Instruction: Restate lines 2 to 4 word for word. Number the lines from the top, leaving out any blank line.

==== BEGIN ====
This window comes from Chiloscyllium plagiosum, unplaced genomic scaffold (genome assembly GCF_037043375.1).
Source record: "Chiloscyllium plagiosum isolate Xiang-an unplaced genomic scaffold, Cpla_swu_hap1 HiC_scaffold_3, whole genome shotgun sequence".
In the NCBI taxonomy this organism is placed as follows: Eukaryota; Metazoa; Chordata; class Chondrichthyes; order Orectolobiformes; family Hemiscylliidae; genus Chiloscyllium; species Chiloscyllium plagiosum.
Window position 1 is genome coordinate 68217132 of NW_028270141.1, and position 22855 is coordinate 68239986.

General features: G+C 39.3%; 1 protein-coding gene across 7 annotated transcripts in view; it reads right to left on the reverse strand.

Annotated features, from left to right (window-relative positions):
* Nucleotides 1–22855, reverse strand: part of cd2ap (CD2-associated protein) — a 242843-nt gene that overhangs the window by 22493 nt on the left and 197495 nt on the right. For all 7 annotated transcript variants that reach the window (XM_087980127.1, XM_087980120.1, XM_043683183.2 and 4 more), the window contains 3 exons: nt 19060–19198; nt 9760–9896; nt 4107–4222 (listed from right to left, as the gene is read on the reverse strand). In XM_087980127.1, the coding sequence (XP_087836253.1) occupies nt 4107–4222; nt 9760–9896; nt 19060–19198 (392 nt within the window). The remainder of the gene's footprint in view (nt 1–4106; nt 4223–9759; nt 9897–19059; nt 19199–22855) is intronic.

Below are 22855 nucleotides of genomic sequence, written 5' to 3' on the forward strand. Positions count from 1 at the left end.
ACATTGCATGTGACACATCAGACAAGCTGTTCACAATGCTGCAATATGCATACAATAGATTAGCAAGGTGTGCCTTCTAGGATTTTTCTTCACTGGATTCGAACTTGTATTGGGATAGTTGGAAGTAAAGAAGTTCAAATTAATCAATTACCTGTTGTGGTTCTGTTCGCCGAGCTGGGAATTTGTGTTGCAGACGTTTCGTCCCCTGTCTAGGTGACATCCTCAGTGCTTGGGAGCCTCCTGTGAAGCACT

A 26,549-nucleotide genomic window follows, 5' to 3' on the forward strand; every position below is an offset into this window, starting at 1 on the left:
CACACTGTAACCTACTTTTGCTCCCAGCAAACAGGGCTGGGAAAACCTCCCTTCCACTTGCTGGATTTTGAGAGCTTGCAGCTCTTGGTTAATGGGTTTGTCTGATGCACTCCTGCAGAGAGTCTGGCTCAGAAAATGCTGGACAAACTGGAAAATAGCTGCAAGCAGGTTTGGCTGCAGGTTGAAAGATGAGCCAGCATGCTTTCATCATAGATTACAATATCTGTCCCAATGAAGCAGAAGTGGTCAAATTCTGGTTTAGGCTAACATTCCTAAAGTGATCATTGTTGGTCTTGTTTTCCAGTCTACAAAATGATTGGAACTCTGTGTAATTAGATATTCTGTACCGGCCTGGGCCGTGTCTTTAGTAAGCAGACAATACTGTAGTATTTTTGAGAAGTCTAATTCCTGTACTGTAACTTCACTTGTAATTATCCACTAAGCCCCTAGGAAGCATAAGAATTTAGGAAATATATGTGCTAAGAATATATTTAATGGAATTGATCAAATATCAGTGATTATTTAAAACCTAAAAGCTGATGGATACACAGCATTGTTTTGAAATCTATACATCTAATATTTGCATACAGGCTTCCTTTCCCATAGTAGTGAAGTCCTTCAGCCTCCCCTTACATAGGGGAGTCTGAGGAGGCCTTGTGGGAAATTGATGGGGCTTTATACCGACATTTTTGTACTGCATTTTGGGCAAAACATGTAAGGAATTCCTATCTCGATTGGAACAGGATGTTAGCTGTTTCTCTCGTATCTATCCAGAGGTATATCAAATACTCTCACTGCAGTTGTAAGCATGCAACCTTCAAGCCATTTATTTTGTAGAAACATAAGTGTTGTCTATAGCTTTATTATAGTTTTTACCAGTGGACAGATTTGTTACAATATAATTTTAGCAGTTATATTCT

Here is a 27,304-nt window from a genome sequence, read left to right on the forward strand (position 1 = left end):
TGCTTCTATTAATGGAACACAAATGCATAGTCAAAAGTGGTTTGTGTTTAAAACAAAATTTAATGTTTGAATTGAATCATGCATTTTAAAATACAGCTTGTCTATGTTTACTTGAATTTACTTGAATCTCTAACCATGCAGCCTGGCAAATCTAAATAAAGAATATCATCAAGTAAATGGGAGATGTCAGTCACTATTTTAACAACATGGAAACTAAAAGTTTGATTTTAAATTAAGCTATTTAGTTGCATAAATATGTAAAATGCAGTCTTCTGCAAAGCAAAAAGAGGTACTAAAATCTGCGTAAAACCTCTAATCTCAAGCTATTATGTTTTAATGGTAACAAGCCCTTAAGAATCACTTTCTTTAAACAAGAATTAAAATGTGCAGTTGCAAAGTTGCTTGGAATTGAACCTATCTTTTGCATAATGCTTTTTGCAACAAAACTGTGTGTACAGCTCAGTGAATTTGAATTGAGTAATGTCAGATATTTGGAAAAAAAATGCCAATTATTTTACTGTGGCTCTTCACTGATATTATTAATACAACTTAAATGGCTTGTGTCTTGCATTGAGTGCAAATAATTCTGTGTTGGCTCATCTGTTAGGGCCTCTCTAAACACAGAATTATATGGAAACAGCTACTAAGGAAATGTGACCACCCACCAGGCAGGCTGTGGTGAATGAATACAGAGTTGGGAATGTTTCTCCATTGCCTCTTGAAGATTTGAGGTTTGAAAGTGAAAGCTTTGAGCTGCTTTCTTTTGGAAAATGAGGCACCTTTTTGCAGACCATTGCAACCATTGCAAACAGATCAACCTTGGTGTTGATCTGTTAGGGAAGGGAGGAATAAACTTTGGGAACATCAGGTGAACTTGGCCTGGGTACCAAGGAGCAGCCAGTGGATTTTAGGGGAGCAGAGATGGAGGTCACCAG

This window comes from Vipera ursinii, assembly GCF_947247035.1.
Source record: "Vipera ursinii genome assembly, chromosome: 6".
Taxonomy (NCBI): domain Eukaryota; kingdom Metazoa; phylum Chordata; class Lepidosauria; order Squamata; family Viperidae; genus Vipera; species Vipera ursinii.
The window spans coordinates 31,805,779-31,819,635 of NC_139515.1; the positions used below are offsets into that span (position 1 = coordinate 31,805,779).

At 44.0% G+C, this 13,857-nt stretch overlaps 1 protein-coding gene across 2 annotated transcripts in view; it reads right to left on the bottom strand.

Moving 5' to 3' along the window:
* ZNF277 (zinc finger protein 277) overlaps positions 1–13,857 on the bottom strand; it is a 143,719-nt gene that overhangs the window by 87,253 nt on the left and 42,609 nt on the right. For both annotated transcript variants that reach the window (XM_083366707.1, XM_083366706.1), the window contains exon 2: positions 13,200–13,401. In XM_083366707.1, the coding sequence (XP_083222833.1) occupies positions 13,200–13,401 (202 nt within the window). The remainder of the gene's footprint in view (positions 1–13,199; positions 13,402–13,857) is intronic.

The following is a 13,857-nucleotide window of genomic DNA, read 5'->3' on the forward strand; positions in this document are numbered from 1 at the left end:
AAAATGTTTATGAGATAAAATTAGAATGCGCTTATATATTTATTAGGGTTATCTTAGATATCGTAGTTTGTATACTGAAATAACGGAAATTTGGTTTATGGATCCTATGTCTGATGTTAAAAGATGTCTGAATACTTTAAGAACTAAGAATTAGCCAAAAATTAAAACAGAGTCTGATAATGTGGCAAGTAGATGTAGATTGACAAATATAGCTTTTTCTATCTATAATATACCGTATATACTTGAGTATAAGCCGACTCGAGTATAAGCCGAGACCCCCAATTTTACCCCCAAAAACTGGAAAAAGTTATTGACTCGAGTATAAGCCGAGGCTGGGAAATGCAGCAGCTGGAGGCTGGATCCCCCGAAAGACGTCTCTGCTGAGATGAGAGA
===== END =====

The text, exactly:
Source record: "Chiloscyllium plagiosum isolate Xiang-an unplaced genomic scaffold, Cpla_swu_hap1 HiC_scaffold_3, whole genome shotgun sequence".
In the NCBI taxonomy this organism is placed as follows: Eukaryota; Metazoa; Chordata; class Chondrichthyes; order Orectolobiformes; family Hemiscylliidae; genus Chiloscyllium; species Chiloscyllium plagiosum.
Window position 1 is genome coordinate 68217132 of NW_028270141.1, and position 22855 is coordinate 68239986.